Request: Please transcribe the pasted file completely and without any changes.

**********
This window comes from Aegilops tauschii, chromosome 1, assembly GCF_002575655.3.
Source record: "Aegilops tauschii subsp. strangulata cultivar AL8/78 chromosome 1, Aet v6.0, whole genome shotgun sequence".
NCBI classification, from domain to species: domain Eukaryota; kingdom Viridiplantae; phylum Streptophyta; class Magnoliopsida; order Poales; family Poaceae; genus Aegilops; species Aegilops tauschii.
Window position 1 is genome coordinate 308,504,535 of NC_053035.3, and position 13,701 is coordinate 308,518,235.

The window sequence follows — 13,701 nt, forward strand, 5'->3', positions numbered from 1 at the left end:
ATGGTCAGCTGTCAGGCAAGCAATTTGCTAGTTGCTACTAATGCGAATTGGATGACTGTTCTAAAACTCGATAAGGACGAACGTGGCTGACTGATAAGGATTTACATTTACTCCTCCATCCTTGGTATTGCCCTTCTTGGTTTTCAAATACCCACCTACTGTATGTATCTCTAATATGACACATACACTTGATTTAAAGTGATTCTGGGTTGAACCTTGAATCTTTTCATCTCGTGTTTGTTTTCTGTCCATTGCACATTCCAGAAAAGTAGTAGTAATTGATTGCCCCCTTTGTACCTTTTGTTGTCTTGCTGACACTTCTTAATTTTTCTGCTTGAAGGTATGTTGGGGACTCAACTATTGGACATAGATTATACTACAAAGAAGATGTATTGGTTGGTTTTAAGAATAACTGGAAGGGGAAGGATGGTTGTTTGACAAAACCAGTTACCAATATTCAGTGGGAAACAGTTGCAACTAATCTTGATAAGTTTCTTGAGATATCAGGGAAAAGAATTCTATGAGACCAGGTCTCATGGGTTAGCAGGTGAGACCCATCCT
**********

This window comes from Aegilops tauschii, chromosome 1, assembly GCF_002575655.3.
Source record: "Aegilops tauschii subsp. strangulata cultivar AL8/78 chromosome 1, Aet v6.0, whole genome shotgun sequence".
NCBI classification, from domain to species: domain Eukaryota; kingdom Viridiplantae; phylum Streptophyta; class Magnoliopsida; order Poales; family Poaceae; genus Aegilops; species Aegilops tauschii.
Window position 1 is genome coordinate 308,504,535 of NC_053035.3, and position 13,701 is coordinate 308,518,235.

The window sequence follows — 13,701 nt, forward strand, 5'->3', positions numbered from 1 at the left end:
ATGGTCAGCTGTCAGGCAAGCAATTTGCTAGTTGCTACTAATGCGAATTGGATGACTGTTCTAAAACTCGATAAGGACGAACGTGGCTGACTGATAAGGATTTACATTTACTCCTCCATCCTTGGTATTGCCCTTCTTGGTTTTCAAATACCCACCTACTGTATGTATCTCTAATATGACACATACACTTGATTTAAAGTGATTCTGGGTTGAACCTTGAATCTTTTCATCTCGTGTTTGTTTTCTGTCCATTGCACATTCCAGAAAAGTAGTAGTAATTGATTGCCCCCTTTGTACCTTTTGTTGTCTTGCTGACACTTCTTAATTTTTCTGCTTGAAGGTATGTTGGGGACTCAACTATTGGACATAGATTATACTACAAAGAAGATGTATTGGTTGGTTTTAAGAATAACTGGAAGGGGAAGGATGGTTGTTTGACAAAACCAGTTACCAATATTCAGTGGGAAACAGTTGCAACTAATCTTGATAAGTTTCTTGAGATATCAGGGAAAAGAATTCTATGAGACCAGGTCTCATGGGTTAGCAGGTGAGACCCATCCT